When no one comes to your first yoga class

Jun 28th, 2018

When Jiva, the studio I trained at, offered me my own class, I created Mindful Monday. Fresh off my 200-hour training, I relished the idea of holding space for students and their optimism as they sought to start their weeks in the best way they could, by devoting 90 minutes to themselves, their minds and their breathing.

I know Monday morning can be seen as the graveyard shift of exercise classes, but I was quietly hopeful, as the beginning of the week is often when we set our best intentions. It’s the rest of the week where those intentions tend to fall apart…

My sequence was simple – I’m mindful of the limitations I have both as a new teacher, and as a yogi recently returning to practice post-birth. I focused on slow sun salutations and gentle hamstring openers. I practised the sequence at home a few times, murmuring the cues under my breath. I got up early on Monday and set up the studio.

Then, no one came.

I actually felt relief more than anything. In the last 20 minutes before the class was due to start, my nerves were getting jangled. Every time I heard a bike engine or heard voices outside, I’d crane my neck to listen, my heart pounding.

When it became clear that the room was going to stay empty, the relief was replaced by disappointment. I texted my husband to say no one had come and then sat on my mat for a few minutes in the silence.

Then, I remembered what my teacher had spoken about constantly in training. Everything we go through in life is a GGO – a Great Growth Opportunity. It’s up to us to decide how we react to what happens. My class was called Mindful Monday for God’s sake. This was my perfect chance to own my experience and turn it into something good.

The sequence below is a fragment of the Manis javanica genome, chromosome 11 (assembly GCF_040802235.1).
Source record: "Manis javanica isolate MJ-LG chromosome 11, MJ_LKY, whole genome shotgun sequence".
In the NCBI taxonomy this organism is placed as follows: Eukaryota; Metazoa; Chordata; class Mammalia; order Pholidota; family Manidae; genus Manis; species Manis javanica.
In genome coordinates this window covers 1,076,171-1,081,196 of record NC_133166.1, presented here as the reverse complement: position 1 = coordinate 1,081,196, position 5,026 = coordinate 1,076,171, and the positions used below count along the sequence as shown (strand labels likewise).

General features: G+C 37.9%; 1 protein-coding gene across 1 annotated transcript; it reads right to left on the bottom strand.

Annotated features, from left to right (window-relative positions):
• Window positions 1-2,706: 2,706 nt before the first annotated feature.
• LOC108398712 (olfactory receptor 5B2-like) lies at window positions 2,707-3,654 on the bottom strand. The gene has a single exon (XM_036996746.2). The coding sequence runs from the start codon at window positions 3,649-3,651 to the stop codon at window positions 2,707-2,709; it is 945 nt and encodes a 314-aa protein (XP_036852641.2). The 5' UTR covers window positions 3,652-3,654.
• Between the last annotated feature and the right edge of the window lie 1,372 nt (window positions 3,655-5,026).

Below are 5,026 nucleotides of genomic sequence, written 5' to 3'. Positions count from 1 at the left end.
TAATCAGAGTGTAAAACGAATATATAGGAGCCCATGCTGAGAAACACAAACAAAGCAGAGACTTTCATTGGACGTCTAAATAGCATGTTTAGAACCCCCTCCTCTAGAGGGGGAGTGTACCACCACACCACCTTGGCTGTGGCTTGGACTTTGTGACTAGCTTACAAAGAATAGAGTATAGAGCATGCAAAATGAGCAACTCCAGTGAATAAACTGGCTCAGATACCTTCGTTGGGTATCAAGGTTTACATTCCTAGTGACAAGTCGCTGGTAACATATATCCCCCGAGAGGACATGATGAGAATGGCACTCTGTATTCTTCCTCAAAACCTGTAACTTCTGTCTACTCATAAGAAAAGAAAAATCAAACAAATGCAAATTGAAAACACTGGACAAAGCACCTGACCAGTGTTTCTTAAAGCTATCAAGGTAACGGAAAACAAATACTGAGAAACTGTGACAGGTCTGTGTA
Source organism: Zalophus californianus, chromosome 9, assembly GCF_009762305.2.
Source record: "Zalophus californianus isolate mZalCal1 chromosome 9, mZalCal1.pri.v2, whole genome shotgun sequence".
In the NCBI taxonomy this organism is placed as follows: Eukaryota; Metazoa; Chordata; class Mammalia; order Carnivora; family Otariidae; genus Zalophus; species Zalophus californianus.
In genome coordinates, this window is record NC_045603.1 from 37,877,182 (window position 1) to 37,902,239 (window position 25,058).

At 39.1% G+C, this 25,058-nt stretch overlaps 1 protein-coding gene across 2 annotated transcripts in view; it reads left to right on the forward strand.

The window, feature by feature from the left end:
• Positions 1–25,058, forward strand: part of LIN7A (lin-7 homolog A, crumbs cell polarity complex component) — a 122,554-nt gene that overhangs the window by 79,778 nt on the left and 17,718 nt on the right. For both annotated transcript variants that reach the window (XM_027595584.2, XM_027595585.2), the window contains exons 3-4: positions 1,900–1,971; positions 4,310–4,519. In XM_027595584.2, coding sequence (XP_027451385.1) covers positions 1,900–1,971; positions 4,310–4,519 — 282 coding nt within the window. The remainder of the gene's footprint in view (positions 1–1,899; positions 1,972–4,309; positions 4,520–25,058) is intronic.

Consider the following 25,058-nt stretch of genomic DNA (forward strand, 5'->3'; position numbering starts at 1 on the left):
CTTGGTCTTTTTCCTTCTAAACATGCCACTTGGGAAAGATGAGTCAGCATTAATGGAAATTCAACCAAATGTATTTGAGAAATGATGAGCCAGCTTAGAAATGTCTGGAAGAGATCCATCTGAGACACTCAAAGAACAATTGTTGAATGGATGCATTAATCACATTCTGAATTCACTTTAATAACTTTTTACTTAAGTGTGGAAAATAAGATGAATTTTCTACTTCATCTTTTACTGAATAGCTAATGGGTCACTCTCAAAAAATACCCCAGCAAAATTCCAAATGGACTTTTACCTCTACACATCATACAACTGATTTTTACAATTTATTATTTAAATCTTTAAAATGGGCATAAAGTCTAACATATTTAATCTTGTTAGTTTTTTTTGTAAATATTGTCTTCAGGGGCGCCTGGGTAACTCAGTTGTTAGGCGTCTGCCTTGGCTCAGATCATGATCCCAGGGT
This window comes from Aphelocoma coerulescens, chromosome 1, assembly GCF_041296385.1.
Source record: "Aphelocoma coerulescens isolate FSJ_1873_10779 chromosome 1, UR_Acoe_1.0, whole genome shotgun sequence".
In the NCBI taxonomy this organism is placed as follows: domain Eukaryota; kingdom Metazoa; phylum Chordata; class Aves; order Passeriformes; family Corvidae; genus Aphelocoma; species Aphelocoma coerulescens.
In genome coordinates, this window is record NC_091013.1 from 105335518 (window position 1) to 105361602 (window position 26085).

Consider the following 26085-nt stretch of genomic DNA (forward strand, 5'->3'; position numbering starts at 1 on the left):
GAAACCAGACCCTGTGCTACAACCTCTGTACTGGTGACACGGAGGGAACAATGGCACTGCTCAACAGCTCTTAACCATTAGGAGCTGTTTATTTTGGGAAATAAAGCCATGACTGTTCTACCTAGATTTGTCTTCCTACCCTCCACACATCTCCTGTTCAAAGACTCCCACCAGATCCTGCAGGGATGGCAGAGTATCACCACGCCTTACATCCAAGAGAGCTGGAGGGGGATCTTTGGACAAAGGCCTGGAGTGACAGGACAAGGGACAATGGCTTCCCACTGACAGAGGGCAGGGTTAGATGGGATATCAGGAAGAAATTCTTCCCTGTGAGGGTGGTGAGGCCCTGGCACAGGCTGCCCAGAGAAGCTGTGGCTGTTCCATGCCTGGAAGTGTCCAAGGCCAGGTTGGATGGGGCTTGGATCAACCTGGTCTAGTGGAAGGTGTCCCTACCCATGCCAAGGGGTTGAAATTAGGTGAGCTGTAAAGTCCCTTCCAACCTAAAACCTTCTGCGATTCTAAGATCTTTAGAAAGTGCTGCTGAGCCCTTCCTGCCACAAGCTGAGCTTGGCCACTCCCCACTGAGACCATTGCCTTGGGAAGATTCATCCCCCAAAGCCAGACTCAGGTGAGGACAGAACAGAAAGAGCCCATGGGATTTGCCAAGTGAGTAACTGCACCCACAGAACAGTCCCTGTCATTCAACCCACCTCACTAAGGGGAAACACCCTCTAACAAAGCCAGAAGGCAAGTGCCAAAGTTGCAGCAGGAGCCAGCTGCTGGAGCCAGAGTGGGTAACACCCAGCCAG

So what does one do when no one comes to class?

1.Practice anyway

I came to the studio to do yoga. I came to teach a sequence I designed specifically for this time. So, the first thing I did was go through my class anyway. Alone. I spoke my cues aloud, adjusting the volume of my voice for the room. I checked how well my demonstrations could be seen from different angles in the room. I practiced for myself, giving myself the experience I had wanted to share with other students. And afterwards, I felt better.


With a clearer mind, I began thinking about how I could attract students to this class. What is the point of it? How could I better market it? It was naive to think people would just turn up without me giving them a reason why. I thought of different people I knew in the area and how I could reach out to them to come and share their Monday morning with me in the studio. I still don’t have an answer, but at least I’m searching for one now.

3. Don’t take it personally

This was the hardest part. It’s so easy to take it personally when you’re sitting in an empty studio. I felt embarrassed to tell the others in the team that no one had come. I felt awkward telling Pete, when he’d seen me all psyched for the class.

But when I stopped and thought about it, I realised that it really wasn’t about me. How could it be? The absent students had never met me, never experienced my teaching. This was most definitely not about me, and no good would come of wasting my time on self-pity.

4.Appreciate the gift of time

This was the most important decision I made. Not to let my empty class become wasted time. Anything can be a hidden blessing, and here, I had just been gifted 90 minutes to myself. I was in the peaceful studio alone. I had nowhere else to be. I practised my sequence, then I lay on the lovely props and just chilled. I have two babies under two at home. I lay in silence in that studio and chilled the eff out.

Bio: Stephanie Cantrell
I am a yogi, with over five years personal yoga experience. I completed my YTT- 200 in February 2018, while 37 weeks pregnant. In my spare time I blog about yoga, pregnancy and parenting in Vietnam, where I have been an expat for eight years.

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